William Henry Fry, who was born in Philadelphia in 1813, was a sort of Louis Moreau Gottschalk to the American symphony. Showmanship and appeals to American popular taste were central to his methods of composition; the Niagara Symphony was written for a P.T. Barnum "Monster Concert." The upshot is music that is utterly naïve and traditional, yet charming and unaware of its limitations, like a faded postcard from a bygone era.
Santa Claus, Christmas Symphony, was premièred in 1853 by "the eminent musico" (in the words of William S. Gilbert) Louis Antoine Jullien, who was the prototype of today's celebrity conductors. Not a symphony at all, but a 26-minute fantasy, Fry's work depicts the rejoicing of angels, a Christmas Eve party en famille, the gloomy death of a snowbound traveler, a visit from Santa himself, and more. Apparently, the first audience laughed, although it is not clear whether they did so from delight or derision. Fry, a vehement advocate of American music for American audiences, and a music critic to boot, reacted defensively to attacks from fellow critics. He went so far as to refer to the newly founded New York Philharmonic Society as "an incubus on Art" for not having commissioned or performed a single American work during its first 11 years.
It was clever of Fry to write a film score decades before the invention of the motion picture. There's not a tinkle, whoosh, or rattle that isn't illustrative. It's silly, simplistic, and, to be honest, a great deal of fun to hear.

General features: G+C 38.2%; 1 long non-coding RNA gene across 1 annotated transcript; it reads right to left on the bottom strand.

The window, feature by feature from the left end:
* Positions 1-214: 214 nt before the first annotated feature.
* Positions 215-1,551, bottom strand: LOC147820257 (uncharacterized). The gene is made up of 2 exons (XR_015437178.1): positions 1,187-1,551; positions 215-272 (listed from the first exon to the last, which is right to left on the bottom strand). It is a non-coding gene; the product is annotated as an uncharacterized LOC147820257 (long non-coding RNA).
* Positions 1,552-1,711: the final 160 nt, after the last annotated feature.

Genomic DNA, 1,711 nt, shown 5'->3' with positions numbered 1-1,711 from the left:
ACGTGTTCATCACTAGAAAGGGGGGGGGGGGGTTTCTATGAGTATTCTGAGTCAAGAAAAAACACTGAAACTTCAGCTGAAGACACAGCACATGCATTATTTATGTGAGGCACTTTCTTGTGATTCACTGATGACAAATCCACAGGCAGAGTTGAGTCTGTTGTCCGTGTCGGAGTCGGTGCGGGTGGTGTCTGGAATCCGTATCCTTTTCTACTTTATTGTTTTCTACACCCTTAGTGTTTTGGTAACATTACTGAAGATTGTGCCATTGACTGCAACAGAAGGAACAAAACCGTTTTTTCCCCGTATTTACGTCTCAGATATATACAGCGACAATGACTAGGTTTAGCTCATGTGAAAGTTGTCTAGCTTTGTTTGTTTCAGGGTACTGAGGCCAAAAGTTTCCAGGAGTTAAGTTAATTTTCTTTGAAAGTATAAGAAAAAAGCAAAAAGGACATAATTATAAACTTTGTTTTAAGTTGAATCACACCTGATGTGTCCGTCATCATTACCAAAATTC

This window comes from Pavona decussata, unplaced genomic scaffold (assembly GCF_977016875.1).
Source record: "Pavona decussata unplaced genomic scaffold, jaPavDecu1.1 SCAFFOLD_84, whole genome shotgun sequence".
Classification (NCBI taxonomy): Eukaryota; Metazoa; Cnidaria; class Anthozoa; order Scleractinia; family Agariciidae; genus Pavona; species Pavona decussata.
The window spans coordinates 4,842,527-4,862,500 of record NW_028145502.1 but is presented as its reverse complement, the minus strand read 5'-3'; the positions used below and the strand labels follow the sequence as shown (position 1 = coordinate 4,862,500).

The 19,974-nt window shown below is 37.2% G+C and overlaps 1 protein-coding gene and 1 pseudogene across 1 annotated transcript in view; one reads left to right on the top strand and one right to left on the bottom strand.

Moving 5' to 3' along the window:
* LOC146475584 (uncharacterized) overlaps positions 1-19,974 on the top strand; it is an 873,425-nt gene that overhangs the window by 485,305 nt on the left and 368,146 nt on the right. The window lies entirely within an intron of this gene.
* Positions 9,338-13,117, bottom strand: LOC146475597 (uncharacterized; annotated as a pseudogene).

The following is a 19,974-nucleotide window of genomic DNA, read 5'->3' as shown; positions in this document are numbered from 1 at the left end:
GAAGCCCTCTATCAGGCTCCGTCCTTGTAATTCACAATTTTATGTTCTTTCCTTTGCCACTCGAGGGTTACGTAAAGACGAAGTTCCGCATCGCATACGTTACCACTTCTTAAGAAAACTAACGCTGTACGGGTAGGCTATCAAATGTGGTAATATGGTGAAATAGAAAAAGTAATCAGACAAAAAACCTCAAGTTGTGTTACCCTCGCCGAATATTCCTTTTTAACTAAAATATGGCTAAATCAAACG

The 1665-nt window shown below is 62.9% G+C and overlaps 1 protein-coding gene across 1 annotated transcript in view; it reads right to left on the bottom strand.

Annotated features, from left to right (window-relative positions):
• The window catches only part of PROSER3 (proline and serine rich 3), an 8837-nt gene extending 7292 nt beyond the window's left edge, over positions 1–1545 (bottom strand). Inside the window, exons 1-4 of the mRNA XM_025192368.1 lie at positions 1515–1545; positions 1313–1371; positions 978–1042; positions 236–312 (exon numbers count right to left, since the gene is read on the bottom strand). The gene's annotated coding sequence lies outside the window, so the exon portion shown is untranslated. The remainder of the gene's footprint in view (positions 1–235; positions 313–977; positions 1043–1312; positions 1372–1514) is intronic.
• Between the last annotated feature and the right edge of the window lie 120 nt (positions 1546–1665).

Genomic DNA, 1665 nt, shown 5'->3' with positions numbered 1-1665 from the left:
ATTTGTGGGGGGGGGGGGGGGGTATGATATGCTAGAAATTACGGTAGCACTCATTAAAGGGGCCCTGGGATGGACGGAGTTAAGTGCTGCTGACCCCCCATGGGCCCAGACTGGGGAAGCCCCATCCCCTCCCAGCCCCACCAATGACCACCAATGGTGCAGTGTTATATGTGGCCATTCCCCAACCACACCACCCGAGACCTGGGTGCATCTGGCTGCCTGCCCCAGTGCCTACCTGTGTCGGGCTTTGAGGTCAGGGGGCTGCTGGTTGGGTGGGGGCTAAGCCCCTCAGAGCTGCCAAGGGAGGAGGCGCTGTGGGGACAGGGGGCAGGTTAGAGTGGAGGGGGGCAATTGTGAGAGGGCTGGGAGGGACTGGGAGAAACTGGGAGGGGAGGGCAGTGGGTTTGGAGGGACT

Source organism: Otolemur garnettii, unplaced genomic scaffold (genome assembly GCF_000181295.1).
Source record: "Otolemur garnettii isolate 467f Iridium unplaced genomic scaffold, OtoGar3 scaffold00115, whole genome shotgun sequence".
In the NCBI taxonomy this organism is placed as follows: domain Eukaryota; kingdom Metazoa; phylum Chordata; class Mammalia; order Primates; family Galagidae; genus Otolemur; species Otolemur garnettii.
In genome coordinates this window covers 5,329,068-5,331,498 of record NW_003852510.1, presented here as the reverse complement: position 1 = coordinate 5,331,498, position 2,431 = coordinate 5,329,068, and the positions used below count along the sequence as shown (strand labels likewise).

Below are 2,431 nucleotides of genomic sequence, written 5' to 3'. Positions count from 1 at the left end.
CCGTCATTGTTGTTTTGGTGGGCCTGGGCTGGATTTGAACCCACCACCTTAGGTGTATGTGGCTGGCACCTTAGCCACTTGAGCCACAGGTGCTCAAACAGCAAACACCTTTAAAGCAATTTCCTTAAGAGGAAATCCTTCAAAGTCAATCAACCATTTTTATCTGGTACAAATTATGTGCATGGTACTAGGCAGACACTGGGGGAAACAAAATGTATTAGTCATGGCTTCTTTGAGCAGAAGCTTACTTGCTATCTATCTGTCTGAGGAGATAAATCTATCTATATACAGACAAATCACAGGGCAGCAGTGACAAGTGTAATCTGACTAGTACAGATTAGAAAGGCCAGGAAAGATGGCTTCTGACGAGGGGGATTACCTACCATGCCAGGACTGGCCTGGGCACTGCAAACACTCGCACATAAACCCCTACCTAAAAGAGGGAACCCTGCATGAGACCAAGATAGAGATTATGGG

The aforementioned Niagara Symphony was written a year later. Fry brings the cataract to noisy life with a phalanx of eleven timpani and with string scales and tremolos. In the middle of the 14-minute "symphony" (no more deserving of the title than Santa Claus, but so what?), Fry's worshipful chorale defines that era's populist piety. The Breaking Heart is a parlor-ballad swollen to elephantine proportions. Although breaking, this heart is on someone's sleeve, and it might have belonged to Gottschalk's Dying Poet.
In 1864, Fry succumbed to tuberculosis, but not before completing his Overture to Macbeth. Here, in spite of his passionate support of American music, Fry seems to be casting glances across the Atlantic Ocean at Sir Arthur Sullivan. His Overture is a ten-minute précis of Shakespeare's drama, and, its roiling opening for strings notwithstanding, it is neither very violent nor very eerie. Of the four works on this disc, its form is the most sophisticated.
Fry's criticism, particularly his flag-waving, probably has had a greater impact on American music than his music itself. No one can seriously claim that great treasures have been unearthed on this CD. At the same time, fun this innocent and naïve is not easy to come by. Santa Claus, Christmas Symphony might make you laugh, just as audiences laughed almost 150 years ago. In these cynical times, however, we are better equipped to appreciate kitsch than they were.
Fry's music is replete with opportunities for first-chair musicians, even down to the double-bassist, to show their wares, and the Scottish musicians respond without condescension. Overall, the orchestra plays with spirit and affection, and the engineering is very good. This is one of the more unusual entries in Naxos' American Classics series, but it is a worthwhile one nevertheless.
Copyright © 2001, Raymond Tuttle